Investigation: Future Terror Plot Foiled

An ambitious terrorist plot to attack a host of American interests overseas was foiled by the capture of a key Osama bin Laden operative, sources tell ABCNEWS.

MORE INVESTIGATIVE NEWS: • Six Arrested in Spain • Insight Into the Network • New Arrests in Possible Truck Terror Plot • Suspects Held Without Bail • Poison from the Air?

Intelligence sources in Europe and the United States say the intended targets included the American embassy in Paris, the U.S. consulate in Marseilles, France, buildings at NATO headquarters in Brussels, Belgium and the European Parliament building in Strasbourg, France.

The outlines of the plan were known to French and American authorities before Sept. 11, but the attacks were not scheduled to take place until much later this year. Authorities had reportedly been watching the suspected terrorist cells for several weeks but moved in quickly after the attacks on New York and suburban Washington.

Sources say the terrorist ring was made up of roughly 50 individuals. Thirty have reportedly been taken into custody in France, Britain, Spain, the Netherlands and Belgium, and 20 are still being sought in a Europe-wide manhunt.

According to intelligence sources, a bin Laden operative was captured this summer in Dubai with a forged French passport. As he was being interrogated by Dubai authorities, Djamel Beghal, an Algerian national, revealed the list of targets and identities of other members of the terrorist ring.

Check back for continuous updates on the hunt for terrorists from ABCNEWS' worldwide investigative team.

Six Arrested in Spain

Six Algerians suspected of having links to bin Laden were arrested in Spain, the Spanish government announced today.

The six are connected to two detained members of a group planning suicide attacks against U.S. interests in Europe, said Spanish Interior Minister Mariano Rajoy. Those two, Nizar Trabelsi, a Tunisian, and Jerome Courtailler, a Frenchman, were arrested Sept. 13 in Belgium and the Netherlands respectively.

Rajoy did not say if there was any evidence the six took part in planning the Sept. 11 suicide attacks in New York and suburban Washington.

Ten other people were also detained by Spanish authorities on suspicion of collaborating with the six Algerians. The six belonged to a bin Laden-backed dissident faction of the Armed Islamic Group, Algeria's hardline insurgency movement, Rajoy said.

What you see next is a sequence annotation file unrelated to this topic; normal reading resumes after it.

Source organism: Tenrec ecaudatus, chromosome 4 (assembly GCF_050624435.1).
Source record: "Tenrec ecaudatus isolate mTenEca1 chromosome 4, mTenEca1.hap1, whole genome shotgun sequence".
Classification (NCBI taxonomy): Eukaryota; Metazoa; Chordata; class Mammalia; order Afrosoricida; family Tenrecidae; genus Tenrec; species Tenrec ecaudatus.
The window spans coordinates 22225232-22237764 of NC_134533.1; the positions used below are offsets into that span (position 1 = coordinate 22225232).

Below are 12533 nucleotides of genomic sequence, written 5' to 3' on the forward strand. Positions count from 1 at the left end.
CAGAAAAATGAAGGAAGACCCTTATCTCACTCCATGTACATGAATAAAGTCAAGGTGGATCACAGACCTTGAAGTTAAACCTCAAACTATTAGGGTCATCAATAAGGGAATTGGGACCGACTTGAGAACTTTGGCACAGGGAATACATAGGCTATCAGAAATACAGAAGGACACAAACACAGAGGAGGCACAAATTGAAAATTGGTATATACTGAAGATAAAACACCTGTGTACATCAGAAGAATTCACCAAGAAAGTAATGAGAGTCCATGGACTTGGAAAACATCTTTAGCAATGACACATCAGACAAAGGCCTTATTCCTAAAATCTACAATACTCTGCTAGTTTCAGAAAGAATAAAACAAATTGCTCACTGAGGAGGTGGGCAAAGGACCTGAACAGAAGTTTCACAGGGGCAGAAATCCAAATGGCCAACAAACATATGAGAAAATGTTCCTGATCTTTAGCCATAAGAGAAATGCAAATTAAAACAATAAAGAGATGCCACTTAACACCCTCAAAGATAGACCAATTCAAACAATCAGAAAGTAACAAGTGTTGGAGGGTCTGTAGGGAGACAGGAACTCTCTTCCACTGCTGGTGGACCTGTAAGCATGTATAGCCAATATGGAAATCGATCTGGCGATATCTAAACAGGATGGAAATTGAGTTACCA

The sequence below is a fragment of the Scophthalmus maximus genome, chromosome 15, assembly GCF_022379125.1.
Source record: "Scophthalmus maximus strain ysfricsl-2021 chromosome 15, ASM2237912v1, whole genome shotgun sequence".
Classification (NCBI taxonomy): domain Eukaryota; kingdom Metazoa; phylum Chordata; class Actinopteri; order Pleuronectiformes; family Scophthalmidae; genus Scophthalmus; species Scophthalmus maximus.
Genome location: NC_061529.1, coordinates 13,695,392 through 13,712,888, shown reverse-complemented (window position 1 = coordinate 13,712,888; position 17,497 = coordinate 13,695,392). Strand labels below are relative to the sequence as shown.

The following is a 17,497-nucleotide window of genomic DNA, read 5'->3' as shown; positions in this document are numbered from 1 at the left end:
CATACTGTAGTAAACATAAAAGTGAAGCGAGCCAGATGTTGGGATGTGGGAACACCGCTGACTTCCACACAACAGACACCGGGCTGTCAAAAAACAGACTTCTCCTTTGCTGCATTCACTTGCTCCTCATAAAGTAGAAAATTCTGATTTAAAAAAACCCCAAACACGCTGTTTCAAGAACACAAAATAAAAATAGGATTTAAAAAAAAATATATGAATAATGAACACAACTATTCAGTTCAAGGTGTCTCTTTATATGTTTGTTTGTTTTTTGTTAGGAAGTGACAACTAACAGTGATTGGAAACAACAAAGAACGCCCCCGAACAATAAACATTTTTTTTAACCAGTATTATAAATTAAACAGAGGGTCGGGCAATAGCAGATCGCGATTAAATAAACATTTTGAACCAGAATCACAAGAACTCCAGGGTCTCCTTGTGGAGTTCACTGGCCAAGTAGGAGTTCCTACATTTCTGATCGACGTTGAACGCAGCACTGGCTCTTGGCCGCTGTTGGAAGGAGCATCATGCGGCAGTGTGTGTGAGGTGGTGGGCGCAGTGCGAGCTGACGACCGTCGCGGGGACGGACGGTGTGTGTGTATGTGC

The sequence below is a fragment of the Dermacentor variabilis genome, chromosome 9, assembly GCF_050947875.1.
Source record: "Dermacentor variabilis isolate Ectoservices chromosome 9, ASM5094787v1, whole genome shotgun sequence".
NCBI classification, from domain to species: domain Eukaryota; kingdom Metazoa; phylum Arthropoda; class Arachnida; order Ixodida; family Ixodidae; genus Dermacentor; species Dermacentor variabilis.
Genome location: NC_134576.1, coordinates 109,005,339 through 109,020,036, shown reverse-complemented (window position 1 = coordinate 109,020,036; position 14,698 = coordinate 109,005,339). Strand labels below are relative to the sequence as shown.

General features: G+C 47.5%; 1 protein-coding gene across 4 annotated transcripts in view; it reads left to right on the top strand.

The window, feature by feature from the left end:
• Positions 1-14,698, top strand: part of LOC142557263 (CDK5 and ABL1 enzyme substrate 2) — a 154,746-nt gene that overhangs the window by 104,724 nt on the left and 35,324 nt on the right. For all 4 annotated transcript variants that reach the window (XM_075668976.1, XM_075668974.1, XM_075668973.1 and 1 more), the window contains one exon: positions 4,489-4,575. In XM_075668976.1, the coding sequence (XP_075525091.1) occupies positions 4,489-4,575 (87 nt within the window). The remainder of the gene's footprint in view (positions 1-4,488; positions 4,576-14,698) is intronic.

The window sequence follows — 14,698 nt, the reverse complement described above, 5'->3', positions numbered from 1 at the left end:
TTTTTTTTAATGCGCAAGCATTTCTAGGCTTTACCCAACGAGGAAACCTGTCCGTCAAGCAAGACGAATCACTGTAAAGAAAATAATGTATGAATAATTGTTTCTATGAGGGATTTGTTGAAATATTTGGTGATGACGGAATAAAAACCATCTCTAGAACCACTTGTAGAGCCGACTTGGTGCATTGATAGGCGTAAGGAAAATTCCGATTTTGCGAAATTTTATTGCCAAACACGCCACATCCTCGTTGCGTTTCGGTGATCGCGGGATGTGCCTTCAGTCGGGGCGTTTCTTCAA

Insight Into the Network

The arrests in Spain, made in tandem with colleagues in Germany, France, Italy, the Netherlands, Britain and Belgium, were testament to the collaboration between European Union and United States authorities in tracking down terrorists with ties to bin Laden.

In a nationwide sweep, the Algerians were picked up in Spain's northern province of Navarra, southern provinces of of Almeria and Huelva, and eastern province of Valencia.

"They didn't live in this village. They were just passing through, asking where to find a mechanic to mend their car, and then the police came and took them away," said a witness to the arrest in the village of La Mojonera, in Valencia.

They were traveling with forged passports and sophisticated computer equipment for producing such documents, as well as airline tickets for trips to Algeria and France, authorities said.

One of the cell's main tasks in Spain was to obtain optical, electronic, computer and communications equipment and send it to colleagues in Algeria, Rajoy said.

The six also produced false documents to help other members of the group to travel undetected and produced bogus credit cards to finance their activities, Spanish authorities said.

Spanish officials say Mohamed Atta, believed to have piloted one of the airliners that crashed into the World Trade Center in New York, was in Spain in July and may have met then with other Islamic extremists.

New Arrests in Possible Truck Terror Plot

Meanwhile, in the United States, nine individuals were arrested today on charges of fraudulently obtaining licenses to transport hazardous materials. The arrests come as the FBI is increasingly concerned there may be terrorists in the United States planning to attack Americans, using large tanker trucks hauling lethal payloads.

"Our investigation has uncovered several individuals — including individuals who may have links to the hijackers — who fraudulently have obtained or attempted to obtain hazardous material transportation licenses," Attorney General John Ashcroft told lawmakers.

Three individuals — Mustafa Al-Aboody, Haider Al-Tamimi and Ali Al-Azawi, aka Al-Gazawi — were arrested in Seattle; one man, Wather Al-Atabi, was arrested in Kansas City, Mo.; and four people were taken into custody in Detroit. The location of the ninth arrest was not immediately known.

All nine are linked to a Department of Motor Vehicle agent in Pittsburgh who has admitted providing up to 30 fraudulent commercial driver's licenses to people of Middle Eastern descent between July 8, 1999 and Feb. 4, 2000 in exchange for $50-$100 bribes. Court documents released today showed investigators had confirmed that 20 male individuals obtained licenses and 18 had obtained hazmat endorsements.

The string of arrests comes a week after the FBI arrested Nabil Al-Marabh, who also had obtained a hazmat license. Al-Marabh has been linked to Osama bin Laden's failed plot to kill American tourists in Jordan during the millennium celebration and investigators believe he has ties to at least two of the hijackers from the Sept. 11 attacks. He was taken into custody in Burbank, Ill., just outside Chicago.

Two of three men arrested at Al-Marabh's apartment in Detroit last week — Karim Koubriti and Ahmed Hannan — had also attended a truck-driving school. Koubriti obtained a hazmat license.